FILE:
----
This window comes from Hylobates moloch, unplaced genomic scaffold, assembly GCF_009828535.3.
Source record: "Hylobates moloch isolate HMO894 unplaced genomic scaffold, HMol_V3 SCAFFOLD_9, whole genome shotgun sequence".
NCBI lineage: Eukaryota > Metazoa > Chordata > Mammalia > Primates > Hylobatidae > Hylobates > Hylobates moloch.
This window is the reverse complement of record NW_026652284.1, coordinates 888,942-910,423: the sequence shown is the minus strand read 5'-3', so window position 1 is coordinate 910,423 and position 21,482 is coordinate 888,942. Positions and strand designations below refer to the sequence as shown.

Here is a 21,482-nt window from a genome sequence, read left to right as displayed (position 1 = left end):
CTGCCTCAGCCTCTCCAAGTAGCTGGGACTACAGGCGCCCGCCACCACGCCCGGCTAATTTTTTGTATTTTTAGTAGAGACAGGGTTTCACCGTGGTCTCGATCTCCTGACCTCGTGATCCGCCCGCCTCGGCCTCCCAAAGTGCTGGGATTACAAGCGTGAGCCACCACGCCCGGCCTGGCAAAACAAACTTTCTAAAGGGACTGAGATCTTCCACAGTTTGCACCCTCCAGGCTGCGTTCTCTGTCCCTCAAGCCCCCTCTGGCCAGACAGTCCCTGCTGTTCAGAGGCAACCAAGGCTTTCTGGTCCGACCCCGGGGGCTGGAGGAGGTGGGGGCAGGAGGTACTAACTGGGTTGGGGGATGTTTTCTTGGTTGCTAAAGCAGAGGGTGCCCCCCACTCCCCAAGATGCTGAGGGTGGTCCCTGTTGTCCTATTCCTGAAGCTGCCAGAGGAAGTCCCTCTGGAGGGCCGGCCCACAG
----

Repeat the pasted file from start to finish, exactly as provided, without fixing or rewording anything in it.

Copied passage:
This window comes from Hylobates moloch, unplaced genomic scaffold, assembly GCF_009828535.3.
Source record: "Hylobates moloch isolate HMO894 unplaced genomic scaffold, HMol_V3 SCAFFOLD_9, whole genome shotgun sequence".
NCBI lineage: Eukaryota > Metazoa > Chordata > Mammalia > Primates > Hylobatidae > Hylobates > Hylobates moloch.
This window is the reverse complement of record NW_026652284.1, coordinates 888,942-910,423: the sequence shown is the minus strand read 5'-3', so window position 1 is coordinate 910,423 and position 21,482 is coordinate 888,942. Positions and strand designations below refer to the sequence as shown.

Here is a 21,482-nt window from a genome sequence, read left to right as displayed (position 1 = left end):
CTGCCTCAGCCTCTCCAAGTAGCTGGGACTACAGGCGCCCGCCACCACGCCCGGCTAATTTTTTGTATTTTTAGTAGAGACAGGGTTTCACCGTGGTCTCGATCTCCTGACCTCGTGATCCGCCCGCCTCGGCCTCCCAAAGTGCTGGGATTACAAGCGTGAGCCACCACGCCCGGCCTGGCAAAACAAACTTTCTAAAGGGACTGAGATCTTCCACAGTTTGCACCCTCCAGGCTGCGTTCTCTGTCCCTCAAGCCCCCTCTGGCCAGACAGTCCCTGCTGTTCAGAGGCAACCAAGGCTTTCTGGTCCGACCCCGGGGGCTGGAGGAGGTGGGGGCAGGAGGTACTAACTGGGTTGGGGGATGTTTTCTTGGTTGCTAAAGCAGAGGGTGCCCCCCACTCCCCAAGATGCTGAGGGTGGTCCCTGTTGTCCTATTCCTGAAGCTGCCAGAGGAAGTCCCTCTGGAGGGCCGGCCCACAG